John J. Tofano, Plaintiff-appellant, v. Supreme Court of Nevada, et al., Defendants-appellees, 718 F.2d 313 (9th Cir. 1983)

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U.S. Court of Appeals for the Ninth Circuit - 718 F.2d 313 (9th Cir. 1983) Argued and Submitted Aug. 10, 1983. Decided Oct. 12, 1983

Robert A. Massi, Las Vegas, Nev., for plaintiff-appellant.

William E. Isaeff, Deputy Atty. Gen., Carson City, Nev., for defendants-appellees.

Appeal from the United States District Court for the District of Nevada.

Before TUTTLE,*  WALLACE, and PREGERSON, Circuit Judges.

PREGERSON, Circuit Judge:

Appellant John J. Tofano filed an action in the District of Nevada challenging grading procedures for the essay portion of the Nevada Bar Examination. Appellant contends that the raw score system--whereby a particular raw score is picked to equal a passing grade of 75--is unconstitutionally vague. Appellant also contends that the examiners' failure to use a pre-set or model answer for grading essay questions vests unconstitutional discretion in the licensing officials, and results in an unconstitutionally vague standard of a passing grade. The district court dismissed Appellant's complaint pursuant to Rule 12(b) (1) of the Federal Rules of Civil Procedure for lack of subject matter jurisdiction, and pursuant to Rule 12(b) (6) for failure to state a claim. We affirm.

Unsuccessful bar applicants may pursue two different constitutional challenges; they may assert that the state has unlawfully denied their own individual application, or they may attack a state's rules and procedures generally, as the rules apply to all applicants. Tofano makes both kinds of challenges, and we deal with each challenge separately.

I. The District Court Lacked Subject Matter Jurisdiction Over Appellant's Individual Challenge.

Federal district courts have subject matter jurisdiction over general challenges, but not over individual challenges. A state supreme court's decision on an individual application can be reviewed only by the United States Supreme Court on writ of certiorari. District of Columbia Court of Appeals v. Feldman, --- U.S. ----, 103 S. Ct. 1303, 1316-17, 75 L. Ed. 2d 206 (1983); Brown v. Board of Bar Examiners of the State of Nevada, 623 F.2d 605, 609-10 (9th Cir. 1980).

The reason for the distinction is that a federal district court does not sit as an appellate court capable of reviewing a state supreme court's decision to deny admission to a particular applicant. Here, the Nevada Supreme Court denied appellant's petition for admission. To the extent that appellant asked the district court to review the Nevada Supreme Court's decision denying his application for admission, the district court lacked subject matter jurisdiction.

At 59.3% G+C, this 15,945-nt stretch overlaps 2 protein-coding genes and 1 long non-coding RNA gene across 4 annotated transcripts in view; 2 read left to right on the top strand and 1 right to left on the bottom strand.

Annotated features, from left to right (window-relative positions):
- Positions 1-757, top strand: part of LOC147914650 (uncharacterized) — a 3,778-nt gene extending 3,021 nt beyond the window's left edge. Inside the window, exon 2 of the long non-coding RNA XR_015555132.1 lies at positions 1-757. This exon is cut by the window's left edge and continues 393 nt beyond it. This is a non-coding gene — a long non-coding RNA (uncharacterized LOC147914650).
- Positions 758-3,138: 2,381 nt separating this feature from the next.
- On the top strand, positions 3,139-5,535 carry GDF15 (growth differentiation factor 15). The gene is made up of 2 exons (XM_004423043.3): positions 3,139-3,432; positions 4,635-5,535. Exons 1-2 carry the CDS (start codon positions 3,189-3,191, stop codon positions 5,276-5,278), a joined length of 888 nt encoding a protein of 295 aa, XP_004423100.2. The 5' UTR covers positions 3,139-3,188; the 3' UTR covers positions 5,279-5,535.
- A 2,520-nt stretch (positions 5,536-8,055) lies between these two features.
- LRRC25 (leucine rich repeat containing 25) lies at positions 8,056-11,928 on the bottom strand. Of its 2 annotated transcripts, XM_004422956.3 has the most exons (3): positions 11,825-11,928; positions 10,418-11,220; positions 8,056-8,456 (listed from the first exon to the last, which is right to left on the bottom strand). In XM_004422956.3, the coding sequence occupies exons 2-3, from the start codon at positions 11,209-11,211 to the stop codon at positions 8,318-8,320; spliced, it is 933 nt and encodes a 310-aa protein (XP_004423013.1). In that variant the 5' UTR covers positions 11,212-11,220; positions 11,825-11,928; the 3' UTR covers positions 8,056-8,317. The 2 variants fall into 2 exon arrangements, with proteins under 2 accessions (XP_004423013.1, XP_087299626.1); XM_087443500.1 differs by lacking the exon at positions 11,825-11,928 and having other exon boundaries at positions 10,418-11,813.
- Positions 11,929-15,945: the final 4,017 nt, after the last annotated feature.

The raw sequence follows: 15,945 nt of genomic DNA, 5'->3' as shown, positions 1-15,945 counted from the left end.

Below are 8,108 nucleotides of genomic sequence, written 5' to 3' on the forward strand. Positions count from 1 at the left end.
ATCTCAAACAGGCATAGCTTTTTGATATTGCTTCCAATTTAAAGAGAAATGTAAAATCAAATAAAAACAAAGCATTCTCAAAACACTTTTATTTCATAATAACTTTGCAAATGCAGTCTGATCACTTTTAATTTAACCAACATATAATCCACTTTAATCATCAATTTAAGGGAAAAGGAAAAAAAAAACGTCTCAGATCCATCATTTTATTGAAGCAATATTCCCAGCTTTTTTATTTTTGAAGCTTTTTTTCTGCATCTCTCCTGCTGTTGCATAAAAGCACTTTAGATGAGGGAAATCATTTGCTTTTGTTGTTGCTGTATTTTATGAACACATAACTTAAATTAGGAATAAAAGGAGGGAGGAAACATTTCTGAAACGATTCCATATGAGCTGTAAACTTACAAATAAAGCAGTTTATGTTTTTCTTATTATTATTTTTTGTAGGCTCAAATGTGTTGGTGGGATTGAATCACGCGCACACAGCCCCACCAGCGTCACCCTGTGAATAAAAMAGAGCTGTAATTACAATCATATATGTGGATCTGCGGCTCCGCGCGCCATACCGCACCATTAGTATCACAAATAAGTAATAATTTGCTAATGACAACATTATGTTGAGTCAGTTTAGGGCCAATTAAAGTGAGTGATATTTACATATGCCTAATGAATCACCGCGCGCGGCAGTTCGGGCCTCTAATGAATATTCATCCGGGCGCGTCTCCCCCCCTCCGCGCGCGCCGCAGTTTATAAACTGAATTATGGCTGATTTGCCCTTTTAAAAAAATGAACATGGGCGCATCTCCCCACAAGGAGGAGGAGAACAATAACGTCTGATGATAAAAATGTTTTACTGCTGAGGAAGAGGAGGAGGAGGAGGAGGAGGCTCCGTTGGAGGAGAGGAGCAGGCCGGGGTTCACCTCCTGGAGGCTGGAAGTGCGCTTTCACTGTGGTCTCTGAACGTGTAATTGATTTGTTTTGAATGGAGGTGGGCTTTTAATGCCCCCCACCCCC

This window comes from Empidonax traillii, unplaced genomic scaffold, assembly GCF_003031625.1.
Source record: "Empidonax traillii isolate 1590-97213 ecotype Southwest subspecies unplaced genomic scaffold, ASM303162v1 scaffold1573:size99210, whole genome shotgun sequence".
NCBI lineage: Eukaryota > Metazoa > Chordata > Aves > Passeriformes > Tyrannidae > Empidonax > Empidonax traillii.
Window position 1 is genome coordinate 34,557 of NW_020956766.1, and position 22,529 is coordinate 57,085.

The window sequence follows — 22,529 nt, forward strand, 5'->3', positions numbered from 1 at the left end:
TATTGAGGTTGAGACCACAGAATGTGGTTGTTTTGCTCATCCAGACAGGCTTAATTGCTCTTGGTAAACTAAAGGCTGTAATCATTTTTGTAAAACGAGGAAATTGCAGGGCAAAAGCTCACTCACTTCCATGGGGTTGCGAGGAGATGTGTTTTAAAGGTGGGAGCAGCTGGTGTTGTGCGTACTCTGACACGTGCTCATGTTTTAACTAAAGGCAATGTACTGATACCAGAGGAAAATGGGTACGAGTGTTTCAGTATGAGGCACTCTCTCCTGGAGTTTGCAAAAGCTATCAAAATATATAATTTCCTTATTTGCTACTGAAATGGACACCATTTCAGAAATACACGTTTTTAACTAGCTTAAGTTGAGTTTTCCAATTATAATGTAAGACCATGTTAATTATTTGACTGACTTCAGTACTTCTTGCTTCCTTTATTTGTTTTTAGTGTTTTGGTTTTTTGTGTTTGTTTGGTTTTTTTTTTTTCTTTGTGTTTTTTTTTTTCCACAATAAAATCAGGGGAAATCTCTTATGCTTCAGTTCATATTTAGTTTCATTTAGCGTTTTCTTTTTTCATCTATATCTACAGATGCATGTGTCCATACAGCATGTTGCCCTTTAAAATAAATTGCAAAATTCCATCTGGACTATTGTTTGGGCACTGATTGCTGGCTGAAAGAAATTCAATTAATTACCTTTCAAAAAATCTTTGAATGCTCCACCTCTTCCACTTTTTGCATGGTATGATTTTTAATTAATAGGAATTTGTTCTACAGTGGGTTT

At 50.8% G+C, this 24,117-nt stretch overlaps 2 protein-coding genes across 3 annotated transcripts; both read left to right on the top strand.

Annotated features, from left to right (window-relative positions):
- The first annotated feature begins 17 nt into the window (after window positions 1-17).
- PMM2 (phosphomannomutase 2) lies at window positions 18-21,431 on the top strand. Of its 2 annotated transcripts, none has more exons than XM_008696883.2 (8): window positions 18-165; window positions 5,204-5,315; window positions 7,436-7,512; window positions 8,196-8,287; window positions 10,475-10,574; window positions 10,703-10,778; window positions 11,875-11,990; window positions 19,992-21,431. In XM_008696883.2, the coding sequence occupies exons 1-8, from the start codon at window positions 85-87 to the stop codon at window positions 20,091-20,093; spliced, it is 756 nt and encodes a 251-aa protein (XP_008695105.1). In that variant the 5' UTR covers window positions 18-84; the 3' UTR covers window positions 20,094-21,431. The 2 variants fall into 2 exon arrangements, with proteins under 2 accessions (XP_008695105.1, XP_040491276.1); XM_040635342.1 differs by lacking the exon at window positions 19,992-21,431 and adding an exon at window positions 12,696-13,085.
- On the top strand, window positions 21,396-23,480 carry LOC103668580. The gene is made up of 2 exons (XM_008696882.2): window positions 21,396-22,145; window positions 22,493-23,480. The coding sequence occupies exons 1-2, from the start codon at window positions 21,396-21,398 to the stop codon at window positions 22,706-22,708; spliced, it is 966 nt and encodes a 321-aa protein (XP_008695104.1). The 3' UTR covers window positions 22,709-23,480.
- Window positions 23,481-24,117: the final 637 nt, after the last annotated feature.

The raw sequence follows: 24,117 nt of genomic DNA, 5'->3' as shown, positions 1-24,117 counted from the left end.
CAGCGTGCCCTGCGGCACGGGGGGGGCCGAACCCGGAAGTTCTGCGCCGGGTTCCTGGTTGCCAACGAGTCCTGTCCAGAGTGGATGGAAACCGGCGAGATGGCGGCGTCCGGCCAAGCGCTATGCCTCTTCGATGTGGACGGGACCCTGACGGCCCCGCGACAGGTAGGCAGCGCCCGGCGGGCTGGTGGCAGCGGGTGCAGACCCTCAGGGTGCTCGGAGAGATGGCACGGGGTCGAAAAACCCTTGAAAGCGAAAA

II. Appellant's General Challenge Fails to State a Claim.

District courts do have jurisdiction over "general challenges to state bar rules, promulgated by state courts in nonjudicial proceedings, which do not require review of a final state court judgment in a particular case." Feldman, supra, 103 S. Ct. at 1317. To the extent that Appellant sought a declaration that Nevada Bar grading procedures are unconstitutionally vague on their face and an injunction requiring the use of model answers, his challenges were general, affecting all applicants. The district court had subject matter jurisdiction over these general challenges, and correctly dismissed them for failure to state a claim.

Appellant's argument that a lack of pre-set or model answers to the essay questions made the grading procedures for the Nevada Bar examination unconstitutional fails to state a claim on which relief can be granted. Our review of state procedures for bar admission and testing is guided by the rational basis standard. Chaney v. State Bar of California, 386 F.2d 962, 964 (9th Cir. 1967), cert. denied, 390 U.S. 1011, 88 S. Ct. 1262, 20 L. Ed. 2d 162 (1968). This circuit has held that states may constitutionally use essay-type questions on bar examinations even though grading is necessarily subjective because performance on essay-type questions bears a rational connection with the ability to practice law. Chaney, 386 F.2d at 964. The Fifth Circuit, in Tyler v. Vickery, 517 F.2d 1089, 1102 (5th Cir.), reh'g denied, 521 F.2d 815 (5th Cir. 1975), cert. denied, 426 U.S. 940, 96 S. Ct. 2660, 49 L. Ed. 2d 393 (1976), has noted that a failure to use model answers or predetermined standards in grading essay examinations does not raise an issue of fact as to whether or not the essay examination itself is a rational, and therefore constitutional exercise of state power. We agree.

Thus, appellant's complaint was properly dismissed for failure to state a claim under Fed. R. Civ. P. 12(b) (6).



Hon. Elbert Parr Tuttle, Senior United States Circuit Judge, Eleventh Circuit, sitting by designation